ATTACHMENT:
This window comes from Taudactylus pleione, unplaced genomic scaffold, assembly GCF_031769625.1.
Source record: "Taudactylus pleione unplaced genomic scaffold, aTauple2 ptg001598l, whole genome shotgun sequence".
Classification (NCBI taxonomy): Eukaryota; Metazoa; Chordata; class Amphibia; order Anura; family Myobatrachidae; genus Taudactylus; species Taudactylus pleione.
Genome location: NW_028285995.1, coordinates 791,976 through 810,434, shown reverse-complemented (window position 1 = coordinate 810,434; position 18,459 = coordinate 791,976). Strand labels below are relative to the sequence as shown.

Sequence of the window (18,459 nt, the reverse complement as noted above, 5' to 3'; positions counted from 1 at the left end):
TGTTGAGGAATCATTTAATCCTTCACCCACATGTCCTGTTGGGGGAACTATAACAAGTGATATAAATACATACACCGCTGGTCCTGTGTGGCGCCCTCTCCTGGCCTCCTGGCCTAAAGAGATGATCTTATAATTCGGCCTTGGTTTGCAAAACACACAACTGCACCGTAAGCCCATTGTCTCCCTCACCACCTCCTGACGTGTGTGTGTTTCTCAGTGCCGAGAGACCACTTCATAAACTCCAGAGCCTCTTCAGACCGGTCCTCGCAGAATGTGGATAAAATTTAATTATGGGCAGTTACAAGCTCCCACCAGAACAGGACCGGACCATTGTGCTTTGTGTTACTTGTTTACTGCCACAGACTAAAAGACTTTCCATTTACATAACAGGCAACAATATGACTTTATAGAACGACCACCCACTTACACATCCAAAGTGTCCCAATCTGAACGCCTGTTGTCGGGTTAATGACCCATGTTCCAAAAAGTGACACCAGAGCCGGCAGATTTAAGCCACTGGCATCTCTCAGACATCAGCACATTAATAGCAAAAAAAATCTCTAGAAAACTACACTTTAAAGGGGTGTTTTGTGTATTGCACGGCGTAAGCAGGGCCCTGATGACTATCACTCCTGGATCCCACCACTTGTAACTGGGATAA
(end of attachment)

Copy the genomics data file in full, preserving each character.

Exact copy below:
This window comes from Taudactylus pleione, unplaced genomic scaffold, assembly GCF_031769625.1.
Source record: "Taudactylus pleione unplaced genomic scaffold, aTauple2 ptg001598l, whole genome shotgun sequence".
Classification (NCBI taxonomy): Eukaryota; Metazoa; Chordata; class Amphibia; order Anura; family Myobatrachidae; genus Taudactylus; species Taudactylus pleione.
Genome location: NW_028285995.1, coordinates 791,976 through 810,434, shown reverse-complemented (window position 1 = coordinate 810,434; position 18,459 = coordinate 791,976). Strand labels below are relative to the sequence as shown.

Sequence of the window (18,459 nt, the reverse complement as noted above, 5' to 3'; positions counted from 1 at the left end):
TGTTGAGGAATCATTTAATCCTTCACCCACATGTCCTGTTGGGGGAACTATAACAAGTGATATAAATACATACACCGCTGGTCCTGTGTGGCGCCCTCTCCTGGCCTCCTGGCCTAAAGAGATGATCTTATAATTCGGCCTTGGTTTGCAAAACACACAACTGCACCGTAAGCCCATTGTCTCCCTCACCACCTCCTGACGTGTGTGTGTTTCTCAGTGCCGAGAGACCACTTCATAAACTCCAGAGCCTCTTCAGACCGGTCCTCGCAGAATGTGGATAAAATTTAATTATGGGCAGTTACAAGCTCCCACCAGAACAGGACCGGACCATTGTGCTTTGTGTTACTTGTTTACTGCCACAGACTAAAAGACTTTCCATTTACATAACAGGCAACAATATGACTTTATAGAACGACCACCCACTTACACATCCAAAGTGTCCCAATCTGAACGCCTGTTGTCGGGTTAATGACCCATGTTCCAAAAAGTGACACCAGAGCCGGCAGATTTAAGCCACTGGCATCTCTCAGACATCAGCACATTAATAGCAAAAAAAATCTCTAGAAAACTACACTTTAAAGGGGTGTTTTGTGTATTGCACGGCGTAAGCAGGGCCCTGATGACTATCACTCCTGGATCCCACCACTTGTAACTGGGATAA